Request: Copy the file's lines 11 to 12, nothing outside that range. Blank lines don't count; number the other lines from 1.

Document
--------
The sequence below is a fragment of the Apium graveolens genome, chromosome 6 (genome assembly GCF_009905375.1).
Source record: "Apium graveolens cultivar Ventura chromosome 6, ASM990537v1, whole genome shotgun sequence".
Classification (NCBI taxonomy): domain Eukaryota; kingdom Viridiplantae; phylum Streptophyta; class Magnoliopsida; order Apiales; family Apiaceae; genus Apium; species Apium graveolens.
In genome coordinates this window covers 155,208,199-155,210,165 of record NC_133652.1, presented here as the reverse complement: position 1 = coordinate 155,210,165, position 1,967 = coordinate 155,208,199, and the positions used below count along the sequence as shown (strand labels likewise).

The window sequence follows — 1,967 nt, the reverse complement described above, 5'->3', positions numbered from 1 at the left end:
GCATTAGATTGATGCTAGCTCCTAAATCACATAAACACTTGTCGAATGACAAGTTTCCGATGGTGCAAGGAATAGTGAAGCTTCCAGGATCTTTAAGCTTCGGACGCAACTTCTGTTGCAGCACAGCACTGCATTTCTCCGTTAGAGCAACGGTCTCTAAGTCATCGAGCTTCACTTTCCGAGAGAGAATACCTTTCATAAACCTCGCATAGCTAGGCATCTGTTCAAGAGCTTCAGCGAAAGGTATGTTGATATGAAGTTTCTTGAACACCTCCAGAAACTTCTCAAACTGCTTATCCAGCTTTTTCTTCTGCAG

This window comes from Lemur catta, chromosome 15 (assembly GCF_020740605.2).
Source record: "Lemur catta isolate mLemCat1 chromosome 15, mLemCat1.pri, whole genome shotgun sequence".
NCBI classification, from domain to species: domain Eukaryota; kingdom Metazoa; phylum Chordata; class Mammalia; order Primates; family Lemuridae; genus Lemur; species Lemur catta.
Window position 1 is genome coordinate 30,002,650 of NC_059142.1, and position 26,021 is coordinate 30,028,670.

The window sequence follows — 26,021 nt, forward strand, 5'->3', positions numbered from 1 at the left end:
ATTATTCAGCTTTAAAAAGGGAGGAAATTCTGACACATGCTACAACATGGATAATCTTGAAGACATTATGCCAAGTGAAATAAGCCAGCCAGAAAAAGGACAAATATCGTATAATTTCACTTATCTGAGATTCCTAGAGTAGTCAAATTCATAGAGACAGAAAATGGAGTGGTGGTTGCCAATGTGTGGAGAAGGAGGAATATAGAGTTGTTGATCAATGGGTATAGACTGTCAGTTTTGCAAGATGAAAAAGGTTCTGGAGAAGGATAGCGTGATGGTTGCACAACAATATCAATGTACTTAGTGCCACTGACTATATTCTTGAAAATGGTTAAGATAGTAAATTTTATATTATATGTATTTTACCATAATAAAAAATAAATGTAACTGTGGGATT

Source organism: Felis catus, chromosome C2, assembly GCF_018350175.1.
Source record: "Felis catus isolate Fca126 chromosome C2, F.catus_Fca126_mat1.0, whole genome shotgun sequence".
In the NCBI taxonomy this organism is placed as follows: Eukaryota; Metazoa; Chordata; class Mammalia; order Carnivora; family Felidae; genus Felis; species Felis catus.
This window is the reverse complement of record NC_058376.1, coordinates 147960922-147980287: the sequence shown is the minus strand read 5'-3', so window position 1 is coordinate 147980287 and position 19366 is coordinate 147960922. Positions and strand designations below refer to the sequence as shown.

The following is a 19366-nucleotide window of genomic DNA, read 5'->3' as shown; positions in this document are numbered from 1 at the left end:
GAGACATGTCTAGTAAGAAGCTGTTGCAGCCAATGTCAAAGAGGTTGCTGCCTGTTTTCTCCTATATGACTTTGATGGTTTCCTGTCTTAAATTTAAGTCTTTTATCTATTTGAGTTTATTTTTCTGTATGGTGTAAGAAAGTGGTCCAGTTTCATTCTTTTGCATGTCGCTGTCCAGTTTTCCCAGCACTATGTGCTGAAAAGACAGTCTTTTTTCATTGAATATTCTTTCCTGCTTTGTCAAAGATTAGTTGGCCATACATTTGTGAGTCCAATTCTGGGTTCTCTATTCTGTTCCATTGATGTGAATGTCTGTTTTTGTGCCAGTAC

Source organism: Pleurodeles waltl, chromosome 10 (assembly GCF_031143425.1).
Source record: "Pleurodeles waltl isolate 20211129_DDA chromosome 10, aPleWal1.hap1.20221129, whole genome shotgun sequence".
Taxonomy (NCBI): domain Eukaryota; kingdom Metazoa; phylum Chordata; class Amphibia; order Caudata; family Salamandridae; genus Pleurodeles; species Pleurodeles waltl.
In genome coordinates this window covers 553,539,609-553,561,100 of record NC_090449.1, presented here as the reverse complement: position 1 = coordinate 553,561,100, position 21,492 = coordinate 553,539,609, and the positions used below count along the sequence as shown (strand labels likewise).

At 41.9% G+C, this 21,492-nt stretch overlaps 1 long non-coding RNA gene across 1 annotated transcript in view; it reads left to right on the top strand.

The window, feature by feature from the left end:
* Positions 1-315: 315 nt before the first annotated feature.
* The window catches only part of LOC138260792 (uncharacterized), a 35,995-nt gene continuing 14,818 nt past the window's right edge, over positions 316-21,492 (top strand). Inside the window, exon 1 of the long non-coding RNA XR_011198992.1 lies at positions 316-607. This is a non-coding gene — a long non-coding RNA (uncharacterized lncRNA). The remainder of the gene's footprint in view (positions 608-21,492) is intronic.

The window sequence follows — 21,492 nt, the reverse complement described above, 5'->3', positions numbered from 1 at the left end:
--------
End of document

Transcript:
The window sequence follows — 26,021 nt, forward strand, 5'->3', positions numbered from 1 at the left end:
ATTATTCAGCTTTAAAAAGGGAGGAAATTCTGACACATGCTACAACATGGATAATCTTGAAGACATTATGCCAAGTGAAATAAGCCAGCCAGAAAAAGGACAAATATCGTATAATTTCACTTATCTGAGATTCCTAGAGTAGTCAAATTCATAGAGACAGAAAATGGAGTGGTGGTTGCCAATGTGTGGAGAAGGAGGAATATAGAGTTGTTGATCAATGGGTATAGACTGTCAGTTTTGCAAGATGAAAAAGGTTCTGGAGAAGGATAGCGTGATGGTTGCACAACAATATCAATGTACTTAGTGCCACTGACTATATTCTTGAAAATGGTTAAGATAGTAAATTTTATATTATATGTATTTTACCATAATAAAAAATAAATGTAACTGTGGGATT